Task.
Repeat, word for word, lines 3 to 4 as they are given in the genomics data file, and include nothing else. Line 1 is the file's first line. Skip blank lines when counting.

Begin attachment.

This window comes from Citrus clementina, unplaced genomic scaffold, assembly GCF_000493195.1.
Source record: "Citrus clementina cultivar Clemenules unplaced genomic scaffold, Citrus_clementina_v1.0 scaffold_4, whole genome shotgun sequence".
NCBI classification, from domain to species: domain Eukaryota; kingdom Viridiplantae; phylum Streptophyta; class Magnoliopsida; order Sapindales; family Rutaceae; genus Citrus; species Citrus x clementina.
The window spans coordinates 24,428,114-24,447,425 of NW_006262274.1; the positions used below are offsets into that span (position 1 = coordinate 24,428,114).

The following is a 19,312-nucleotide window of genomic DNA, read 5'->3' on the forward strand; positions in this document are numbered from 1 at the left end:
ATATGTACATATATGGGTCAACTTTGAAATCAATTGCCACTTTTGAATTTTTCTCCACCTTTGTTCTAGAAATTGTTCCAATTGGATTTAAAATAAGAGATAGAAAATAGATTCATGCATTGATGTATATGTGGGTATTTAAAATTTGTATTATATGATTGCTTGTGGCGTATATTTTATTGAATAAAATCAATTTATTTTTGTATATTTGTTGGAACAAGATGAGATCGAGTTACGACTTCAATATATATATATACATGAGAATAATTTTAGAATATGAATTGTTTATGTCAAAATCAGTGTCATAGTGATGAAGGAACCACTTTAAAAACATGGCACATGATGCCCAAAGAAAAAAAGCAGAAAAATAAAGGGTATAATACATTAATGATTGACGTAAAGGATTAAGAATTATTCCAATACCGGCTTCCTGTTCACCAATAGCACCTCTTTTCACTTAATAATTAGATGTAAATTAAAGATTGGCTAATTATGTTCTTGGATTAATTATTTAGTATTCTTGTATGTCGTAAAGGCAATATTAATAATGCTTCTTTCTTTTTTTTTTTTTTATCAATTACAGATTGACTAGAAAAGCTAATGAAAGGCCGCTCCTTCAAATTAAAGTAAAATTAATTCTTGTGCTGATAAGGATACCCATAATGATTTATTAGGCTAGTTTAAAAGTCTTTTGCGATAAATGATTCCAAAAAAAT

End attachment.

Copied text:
NCBI classification, from domain to species: domain Eukaryota; kingdom Viridiplantae; phylum Streptophyta; class Magnoliopsida; order Sapindales; family Rutaceae; genus Citrus; species Citrus x clementina.
The window spans coordinates 24,428,114-24,447,425 of NW_006262274.1; the positions used below are offsets into that span (position 1 = coordinate 24,428,114).